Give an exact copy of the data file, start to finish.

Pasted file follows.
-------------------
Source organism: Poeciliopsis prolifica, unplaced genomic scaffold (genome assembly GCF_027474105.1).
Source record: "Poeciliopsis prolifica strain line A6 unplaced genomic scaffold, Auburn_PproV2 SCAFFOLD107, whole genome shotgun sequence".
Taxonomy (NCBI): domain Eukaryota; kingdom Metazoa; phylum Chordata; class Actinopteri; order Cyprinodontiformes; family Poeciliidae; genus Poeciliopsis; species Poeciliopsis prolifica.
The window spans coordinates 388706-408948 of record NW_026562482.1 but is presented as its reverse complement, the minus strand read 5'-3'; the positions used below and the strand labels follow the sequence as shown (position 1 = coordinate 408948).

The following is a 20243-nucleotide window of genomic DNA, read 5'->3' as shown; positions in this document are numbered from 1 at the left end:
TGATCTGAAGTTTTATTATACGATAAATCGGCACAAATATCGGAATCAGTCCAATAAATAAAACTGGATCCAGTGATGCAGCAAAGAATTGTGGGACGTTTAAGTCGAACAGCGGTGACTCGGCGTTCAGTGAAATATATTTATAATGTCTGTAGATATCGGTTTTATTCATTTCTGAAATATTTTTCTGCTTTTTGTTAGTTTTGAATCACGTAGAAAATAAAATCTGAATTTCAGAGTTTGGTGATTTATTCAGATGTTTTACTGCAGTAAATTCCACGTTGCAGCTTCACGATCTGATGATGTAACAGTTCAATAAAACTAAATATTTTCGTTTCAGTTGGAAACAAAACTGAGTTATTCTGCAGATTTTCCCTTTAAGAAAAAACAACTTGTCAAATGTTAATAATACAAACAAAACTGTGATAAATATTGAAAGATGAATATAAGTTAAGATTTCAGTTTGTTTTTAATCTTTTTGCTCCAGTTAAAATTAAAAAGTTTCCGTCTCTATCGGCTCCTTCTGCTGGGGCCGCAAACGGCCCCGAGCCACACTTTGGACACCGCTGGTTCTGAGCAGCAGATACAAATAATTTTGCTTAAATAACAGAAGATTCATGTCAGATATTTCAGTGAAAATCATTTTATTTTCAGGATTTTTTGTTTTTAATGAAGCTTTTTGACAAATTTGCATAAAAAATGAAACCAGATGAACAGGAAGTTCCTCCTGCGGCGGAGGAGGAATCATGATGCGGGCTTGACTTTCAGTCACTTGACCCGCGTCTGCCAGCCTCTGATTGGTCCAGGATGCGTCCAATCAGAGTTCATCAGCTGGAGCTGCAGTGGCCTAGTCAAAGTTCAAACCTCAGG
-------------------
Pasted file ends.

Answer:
Source organism: Poeciliopsis prolifica, unplaced genomic scaffold (genome assembly GCF_027474105.1).
Source record: "Poeciliopsis prolifica strain line A6 unplaced genomic scaffold, Auburn_PproV2 SCAFFOLD107, whole genome shotgun sequence".
Taxonomy (NCBI): domain Eukaryota; kingdom Metazoa; phylum Chordata; class Actinopteri; order Cyprinodontiformes; family Poeciliidae; genus Poeciliopsis; species Poeciliopsis prolifica.
The window spans coordinates 388706-408948 of record NW_026562482.1 but is presented as its reverse complement, the minus strand read 5'-3'; the positions used below and the strand labels follow the sequence as shown (position 1 = coordinate 408948).

The following is a 20243-nucleotide window of genomic DNA, read 5'->3' as shown; positions in this document are numbered from 1 at the left end:
TGATCTGAAGTTTTATTATACGATAAATCGGCACAAATATCGGAATCAGTCCAATAAATAAAACTGGATCCAGTGATGCAGCAAAGAATTGTGGGACGTTTAAGTCGAACAGCGGTGACTCGGCGTTCAGTGAAATATATTTATAATGTCTGTAGATATCGGTTTTATTCATTTCTGAAATATTTTTCTGCTTTTTGTTAGTTTTGAATCACGTAGAAAATAAAATCTGAATTTCAGAGTTTGGTGATTTATTCAGATGTTTTACTGCAGTAAATTCCACGTTGCAGCTTCACGATCTGATGATGTAACAGTTCAATAAAACTAAATATTTTCGTTTCAGTTGGAAACAAAACTGAGTTATTCTGCAGATTTTCCCTTTAAGAAAAAACAACTTGTCAAATGTTAATAATACAAACAAAACTGTGATAAATATTGAAAGATGAATATAAGTTAAGATTTCAGTTTGTTTTTAATCTTTTTGCTCCAGTTAAAATTAAAAAGTTTCCGTCTCTATCGGCTCCTTCTGCTGGGGCCGCAAACGGCCCCGAGCCACACTTTGGACACCGCTGGTTCTGAGCAGCAGATACAAATAATTTTGCTTAAATAACAGAAGATTCATGTCAGATATTTCAGTGAAAATCATTTTATTTTCAGGATTTTTTGTTTTTAATGAAGCTTTTTGACAAATTTGCATAAAAAATGAAACCAGATGAACAGGAAGTTCCTCCTGCGGCGGAGGAGGAATCATGATGCGGGCTTGACTTTCAGTCACTTGACCCGCGTCTGCCAGCCTCTGATTGGTCCAGGATGCGTCCAATCAGAGTTCATCAGCTGGAGCTGCAGTGGCCTAGTCAAAGTTCAAACCTCAGG